It’s not every day that an analytics firm focusing on improving the efficacy and value of drugs has a big raise in the health tech world–especially one I don’t know much about. This morning Aetion raised $36m to add onto $11m they raised last year. Their new round is led by famed venture firm NEA and includes Amgen Ventures. I spoke to CEO and part-time extreme skier Carolyn Magill to find out what Aetion does and why big pharma and major payers need their help in the brave new world of value-based care.
Things don’t look good for the Theranos leadership in terms of the SEC charges. The company already saw a three-year partnership with Walgreen’s collapse leaving many customers wondering if they had been deceived. The technology, which Holmes and her company touted as disruptive and revolutionary, never worked. So what happened to permit so much enthusiasm and money to be spent on a useless technology?
First, the company never published on its technology. The promise of small volume blood testing sounded great and indeed is great for many reasons not the least of which a lot less misery for patients who need to get a lot of painful blood drawn for tests. But no publication, no data driven presentations at professional society meetings, a lack of transparency turned Theranos into an 8 billion dollar Dutch tulip bubble.
For what is now an annual tradition, we are once again attempting to be healthcare soothsayers. We are proud to share with you our 10 healthcare predictions for 2018. In 2017, amaz-ingly, eight of our predictions came true.
For 2018, we are betting on the following:
1. Another Theranos
We think at least one healthcare information technology company with an enterprise value of more than $1 billion (not including Outcome Health, which we could not have predicted tanking so spectacularly quickly) will be exposed as not having product results to support their hype. It will also expose embarrassed investors who did not do careful diligence and founders with poor integrity.
2. Hospital hiring slows
After a decade of sustained hiring every month, hospitals will stop. Many will downsize their administrative staffs as admissions continue to slowdown and reimbursement pressures intensify. We expect multiple months with net healthcare job losses which would be the first time this has occurred since the Bureau of Labor Statistics started tracking the data.
3. Successful HCIT exits
After a long wait, and more than $10 billion of venture capital invested in startups over the past five years, we will begin to see successful IPO and M&A exits. These will reassure growth investors to keep pouring money into companies with traction.
4. Amazon does not disrupt PBMs
Despite daily rumors, we think Amazon will not shake up the PBM sector. Instead, Amazon will limit its healthcare market footprint to its existing consumer products and distributing non- regulated healthcare goods to healthcare providers (adopting a B2B and not B2C strategy).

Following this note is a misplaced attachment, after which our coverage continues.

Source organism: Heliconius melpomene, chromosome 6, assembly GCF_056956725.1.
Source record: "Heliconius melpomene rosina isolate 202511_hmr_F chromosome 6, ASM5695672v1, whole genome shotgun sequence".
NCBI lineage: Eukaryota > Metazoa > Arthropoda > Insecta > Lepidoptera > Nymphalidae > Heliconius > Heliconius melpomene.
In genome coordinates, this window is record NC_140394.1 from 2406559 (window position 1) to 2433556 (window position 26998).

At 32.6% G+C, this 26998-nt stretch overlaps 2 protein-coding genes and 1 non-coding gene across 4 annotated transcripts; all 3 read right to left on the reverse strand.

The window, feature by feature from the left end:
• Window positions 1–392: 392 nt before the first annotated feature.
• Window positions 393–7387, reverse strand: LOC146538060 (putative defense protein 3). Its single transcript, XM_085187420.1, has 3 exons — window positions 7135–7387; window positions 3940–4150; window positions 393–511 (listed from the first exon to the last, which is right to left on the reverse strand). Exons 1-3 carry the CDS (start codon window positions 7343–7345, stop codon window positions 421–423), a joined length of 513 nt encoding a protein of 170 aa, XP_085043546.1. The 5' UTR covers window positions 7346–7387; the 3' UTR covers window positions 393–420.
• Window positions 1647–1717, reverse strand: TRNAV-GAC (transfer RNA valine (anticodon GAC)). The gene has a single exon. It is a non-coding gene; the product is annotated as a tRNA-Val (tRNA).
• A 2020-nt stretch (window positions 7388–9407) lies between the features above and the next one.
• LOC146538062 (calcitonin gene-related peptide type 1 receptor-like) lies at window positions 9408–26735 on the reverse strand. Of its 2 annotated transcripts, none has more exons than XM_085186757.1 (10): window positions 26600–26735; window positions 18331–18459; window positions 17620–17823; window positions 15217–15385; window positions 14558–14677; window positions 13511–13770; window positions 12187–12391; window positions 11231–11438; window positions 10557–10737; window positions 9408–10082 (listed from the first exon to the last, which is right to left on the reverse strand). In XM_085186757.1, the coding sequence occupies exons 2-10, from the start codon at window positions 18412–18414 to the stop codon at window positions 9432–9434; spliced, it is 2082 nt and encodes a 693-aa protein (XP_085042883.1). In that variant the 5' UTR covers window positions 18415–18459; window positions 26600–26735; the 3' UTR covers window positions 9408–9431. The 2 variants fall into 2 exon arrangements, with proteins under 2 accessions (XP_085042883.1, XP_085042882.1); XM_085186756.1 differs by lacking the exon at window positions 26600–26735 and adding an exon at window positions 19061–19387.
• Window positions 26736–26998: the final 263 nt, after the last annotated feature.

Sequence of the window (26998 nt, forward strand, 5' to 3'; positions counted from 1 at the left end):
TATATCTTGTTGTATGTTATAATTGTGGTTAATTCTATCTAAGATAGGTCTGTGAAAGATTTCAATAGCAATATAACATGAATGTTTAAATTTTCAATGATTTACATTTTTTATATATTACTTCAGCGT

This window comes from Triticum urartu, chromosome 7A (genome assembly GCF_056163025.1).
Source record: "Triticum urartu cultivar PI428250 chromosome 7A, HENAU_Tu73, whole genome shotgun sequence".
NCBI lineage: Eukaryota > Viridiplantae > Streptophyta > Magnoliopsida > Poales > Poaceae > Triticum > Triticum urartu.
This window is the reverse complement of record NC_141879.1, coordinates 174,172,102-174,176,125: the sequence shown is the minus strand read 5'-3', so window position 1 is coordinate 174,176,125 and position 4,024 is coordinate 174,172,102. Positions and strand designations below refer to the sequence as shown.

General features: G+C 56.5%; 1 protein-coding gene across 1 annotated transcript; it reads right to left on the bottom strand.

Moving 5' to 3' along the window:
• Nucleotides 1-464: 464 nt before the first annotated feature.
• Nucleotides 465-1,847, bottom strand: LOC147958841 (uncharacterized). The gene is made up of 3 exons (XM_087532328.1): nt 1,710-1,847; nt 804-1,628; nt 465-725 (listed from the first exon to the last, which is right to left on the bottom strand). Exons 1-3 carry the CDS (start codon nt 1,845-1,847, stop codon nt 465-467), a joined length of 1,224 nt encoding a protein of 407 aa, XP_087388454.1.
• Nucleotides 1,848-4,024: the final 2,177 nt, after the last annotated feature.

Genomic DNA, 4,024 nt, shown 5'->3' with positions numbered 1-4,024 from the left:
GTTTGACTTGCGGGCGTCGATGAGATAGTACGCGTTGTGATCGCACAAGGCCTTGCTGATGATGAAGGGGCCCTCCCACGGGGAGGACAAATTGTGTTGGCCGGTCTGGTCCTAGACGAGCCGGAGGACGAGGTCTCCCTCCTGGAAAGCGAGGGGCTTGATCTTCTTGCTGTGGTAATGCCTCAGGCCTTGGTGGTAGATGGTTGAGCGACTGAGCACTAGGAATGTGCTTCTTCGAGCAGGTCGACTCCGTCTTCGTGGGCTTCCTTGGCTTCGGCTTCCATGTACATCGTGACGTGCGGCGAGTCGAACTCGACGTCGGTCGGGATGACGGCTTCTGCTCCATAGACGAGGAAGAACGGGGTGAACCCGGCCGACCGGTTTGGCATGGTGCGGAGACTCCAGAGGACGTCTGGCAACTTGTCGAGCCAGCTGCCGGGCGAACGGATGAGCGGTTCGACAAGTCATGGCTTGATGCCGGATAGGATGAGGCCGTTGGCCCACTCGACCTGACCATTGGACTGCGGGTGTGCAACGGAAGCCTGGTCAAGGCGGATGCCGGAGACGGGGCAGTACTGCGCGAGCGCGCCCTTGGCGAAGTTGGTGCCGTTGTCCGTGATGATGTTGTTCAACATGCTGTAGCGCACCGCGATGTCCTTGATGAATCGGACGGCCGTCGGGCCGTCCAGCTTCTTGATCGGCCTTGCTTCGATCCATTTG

Last Tuesday, a trio of corporate heavy weights announced they were joining forces to fix the U.S. healthcare system. The CEOs of the three—Jeff Bezos of Amazon, Warren Buffet of Berkshire Hathaway, and Jamie Dimon of JP Morgan, vowed to create “an independent company that is free from profit-making incentives and constraints..to provide simplified, high-quality and transparent healthcare at a reasonable cost.”
Details about the proposed venture are limited but it nonetheless sent shock waves across the industry. Stocks for industry mainstays like United Health, CVS, Express Scripts, Mylan and others plummeted. And, on the heals of mega-deals like CVS’ $69 billion acquisition of Aetna two months ago, speculators theorized it might be Armageddon for healthcare as we have known it in the U.S.
First, what we know for sure:
The new venture will focus on the collective buying power as employers of healthcare for the 1.15 million employees in their organizations. Their approach features five strategies widely. widely used by large self-insured employers to contain their employee health costs. This one is expected to leverage technology in a unique way:
- Primary care gatekeepers: Large employers vest considerable responsibility in primary care services that appropriate preventive health, manage chronic populations and control referrals to specialists and hospitals. Promotion of healthiness and wellbeing, the integration of physical and behavioral health and alternatives therapies that reduce dependence on unnecessary access prescription drugs are mainstays of the primary care gatekeeping model.
- Narrow networks: The networks of hospitals, allied health professionals, hospitals and others will be tight. Those providing high quality, low cost services will be contracted, and employees will be empowered with data to monitor their performance.
- Supply chain management: Every line item fixed and direct cost will be lean. Prescription drug use, for instance, will be accessed through a restrictive formulary, and so on. Amazon is known to be hyper-efficient in its operating budget: employees are expected to fly economy class and office opulence is a no no.
- Employee choice & risk sharing: A key to the venture’s uniqueness will be the tools and responsibility given employees to select plan options that align with their needs and preferences. High deductible plans will be options, but technologies that equip them to make informed choices of doctors, treatments, hospitals, drugs and others will be a central feature.
- Technology: Technologies that allow employees to own their medical records, interact with Alexa for information and counsel, integrate smart devices and engage with their providers are the backbone of the venture. Knowing treatment options, their costs and where the highest and best value is accessible in the employee’s provider network is central to the venture’s success.
None of these five is new, but together, they’re powerful IF implemented aggressively and at scale.
Let’s face it. Healthcare’s ripe for disruption: we cost too much, hide prices that bear faint resemblance to their underlying costs, avoid accountability for outcomes, complain we’re underpaid and over-regulated, protect our silo’s so each gets a piece of the pie, mark everything up and pass-it-through and declare we’re the best system in the world.
Tuesday’s announcement about Amazon, Berkshire Hathaway and JPMorgan (A/BH/JPM) was short on details. The three mega-firms will form an independent company that develops solutions, first, for their own companies’ health plans and then, almost certainly, for the larger health care marketplace. But the news reverberated throughout the health care industry as thoroughly as any in recent memory.
Health care organizations were shaken. Bloomberg Markets reported that: